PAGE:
ACTION ITEMS. A fancy term for your current workload, which used to be called “assignments” back when people didn’t take offense at being assigned tasks by their bosses. But these days—when bosses are all called supervisors, like glorified hall monitors, because of Corporate America's rampant “I am the boss of me” sense of entitlement—which means that a supervisor can’t actually order around subordinates without making them feel like, well, subordinates— the Powers That Be want their slaves to feel like their chains are a fashion choice. So it took Corporate America no time at all to come up with a sexy synonym that implies adventure instead of subservience and mind-numbing drudgery. This is particularly ironic because the main features that make up an action movie (adventure, violence, profanity and sex) are the same for an action item (the adventure is not getting fired, the violence is visions of killing your supervisor, the profanity is muttered under your breath, and the sex is you being fucked over).
ACTION FIGUREHEADS. Supervisors who promise change, results, and transformationals, and then assign the real work to you.
BEST PRACTICES. What a company does until it gets caught doing it. In theory, “best practices” means rigorously obeying the letter of the law as opposed to squeezing through the usual loopholes. In practice, it means breaking the law without actually alerting the regulators that a crime has been committed. All investment banks promote best practices as a standard; the fact that they continually have to promote them at all gives you some idea of how standard they really are.
CHALLENGING ECONOMIC CONDITIONS. (Also known as CHALLENGING ECONOMY.) The current panic-free synonym for Depression, replacing the previous panic-free synonym Recession once it, too, became a cause of panic. The beauty of this three-word phrase is that it is too nebulous to ever cause panic. It is also the drumbeat of doom that clever investment banks keep repeating over and over again, in order to lower salary expectations and undermine job security in their rank and file workers. Which is hilarious when you consider that “bad times” is defined as only making 2.1 billion dollars a quarter instead of 2.5 billion. The phrase is also consistently used as an excuse for unpaid overtime and making employees do three jobs instead of their usual two, in the interests of “meeting the challenges of a changing economy.” This is a meeting which will never take place in an executive conference room.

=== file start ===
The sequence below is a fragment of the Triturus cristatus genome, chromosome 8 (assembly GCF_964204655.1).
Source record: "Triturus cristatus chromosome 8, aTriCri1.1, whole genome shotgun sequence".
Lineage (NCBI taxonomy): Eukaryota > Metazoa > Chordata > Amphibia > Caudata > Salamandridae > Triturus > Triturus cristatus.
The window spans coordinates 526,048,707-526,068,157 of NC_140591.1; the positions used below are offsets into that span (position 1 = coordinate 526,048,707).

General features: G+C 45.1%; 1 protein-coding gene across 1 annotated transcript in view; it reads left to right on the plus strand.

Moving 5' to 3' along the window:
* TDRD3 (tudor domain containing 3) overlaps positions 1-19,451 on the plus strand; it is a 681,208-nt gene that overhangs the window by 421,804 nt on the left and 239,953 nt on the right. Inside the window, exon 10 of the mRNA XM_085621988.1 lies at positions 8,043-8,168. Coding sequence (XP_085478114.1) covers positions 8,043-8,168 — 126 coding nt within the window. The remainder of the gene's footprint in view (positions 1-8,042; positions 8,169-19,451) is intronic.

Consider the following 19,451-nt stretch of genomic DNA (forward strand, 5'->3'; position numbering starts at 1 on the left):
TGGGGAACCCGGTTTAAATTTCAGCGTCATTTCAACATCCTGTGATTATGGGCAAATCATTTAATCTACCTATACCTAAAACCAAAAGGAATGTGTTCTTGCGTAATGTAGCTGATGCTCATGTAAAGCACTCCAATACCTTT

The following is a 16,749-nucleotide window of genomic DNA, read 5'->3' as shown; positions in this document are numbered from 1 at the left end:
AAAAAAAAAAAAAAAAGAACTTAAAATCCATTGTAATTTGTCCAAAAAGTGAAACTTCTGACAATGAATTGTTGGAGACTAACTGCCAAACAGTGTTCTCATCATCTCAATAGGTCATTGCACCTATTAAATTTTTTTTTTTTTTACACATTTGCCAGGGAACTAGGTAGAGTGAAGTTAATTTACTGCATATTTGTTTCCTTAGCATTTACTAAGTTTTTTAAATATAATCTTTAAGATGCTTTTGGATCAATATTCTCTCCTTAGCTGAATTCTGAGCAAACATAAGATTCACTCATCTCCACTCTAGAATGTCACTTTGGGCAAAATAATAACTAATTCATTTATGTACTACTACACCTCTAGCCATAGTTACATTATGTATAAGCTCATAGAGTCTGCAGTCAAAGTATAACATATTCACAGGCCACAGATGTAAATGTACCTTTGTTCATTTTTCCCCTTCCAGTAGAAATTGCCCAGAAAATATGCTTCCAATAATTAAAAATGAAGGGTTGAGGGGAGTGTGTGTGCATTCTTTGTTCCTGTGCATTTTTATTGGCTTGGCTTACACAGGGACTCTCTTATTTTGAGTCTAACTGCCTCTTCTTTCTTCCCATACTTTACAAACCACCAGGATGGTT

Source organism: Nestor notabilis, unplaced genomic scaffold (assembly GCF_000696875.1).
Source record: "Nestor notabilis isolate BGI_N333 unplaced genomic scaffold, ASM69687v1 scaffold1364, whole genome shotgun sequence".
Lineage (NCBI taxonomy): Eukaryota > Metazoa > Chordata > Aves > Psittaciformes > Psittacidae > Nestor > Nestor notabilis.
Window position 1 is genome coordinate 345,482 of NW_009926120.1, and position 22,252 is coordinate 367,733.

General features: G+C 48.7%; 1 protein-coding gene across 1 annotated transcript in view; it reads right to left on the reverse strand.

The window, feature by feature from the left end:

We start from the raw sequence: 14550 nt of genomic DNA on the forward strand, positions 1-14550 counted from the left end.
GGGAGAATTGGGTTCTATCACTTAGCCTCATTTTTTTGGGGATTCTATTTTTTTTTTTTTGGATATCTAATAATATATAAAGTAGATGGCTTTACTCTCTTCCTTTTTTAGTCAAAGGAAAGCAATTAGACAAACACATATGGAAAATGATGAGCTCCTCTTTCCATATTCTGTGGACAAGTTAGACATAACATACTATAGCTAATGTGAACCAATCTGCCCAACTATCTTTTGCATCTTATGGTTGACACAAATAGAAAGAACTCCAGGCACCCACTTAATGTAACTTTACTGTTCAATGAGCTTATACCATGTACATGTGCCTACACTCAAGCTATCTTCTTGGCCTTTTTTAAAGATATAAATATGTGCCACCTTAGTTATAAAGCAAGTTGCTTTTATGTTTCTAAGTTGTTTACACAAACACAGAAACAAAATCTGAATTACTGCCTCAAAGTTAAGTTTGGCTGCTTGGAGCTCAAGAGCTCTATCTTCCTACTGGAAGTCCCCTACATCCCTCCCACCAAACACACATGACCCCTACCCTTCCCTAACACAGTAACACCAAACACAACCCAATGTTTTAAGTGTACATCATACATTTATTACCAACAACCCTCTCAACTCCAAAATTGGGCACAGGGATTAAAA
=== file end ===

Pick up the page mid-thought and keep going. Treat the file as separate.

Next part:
COMPLIANCE. Diligently obeying all the laws you’ve paid a fine for breaking in the past. Corporate compliance says that when your hand has been caught in the cookie jar, you have to be careful around the cookie jar. The rest of the kitchen is fair game. This is fine with Federal regulators because — like doctors and healthcare professionals — regulators are only interested in diagnosing the disease after the patient is sick, not preventing the disease from starting in the first place. So as long as you don’t show any obvious symptoms, a smart corporation can manage to get a clean bill of fiscal health without the annoyance of regulatory check-ups. Some common examples of compliance outside the investment banking industry can be found in the phrases “My wife’s suspicious; I have to play the good husband,” “My teacher’s standing right over my shoulder; I can’t cheat on tests anymore,” and “There’s a cop in front of the bank; we can’t rob it.”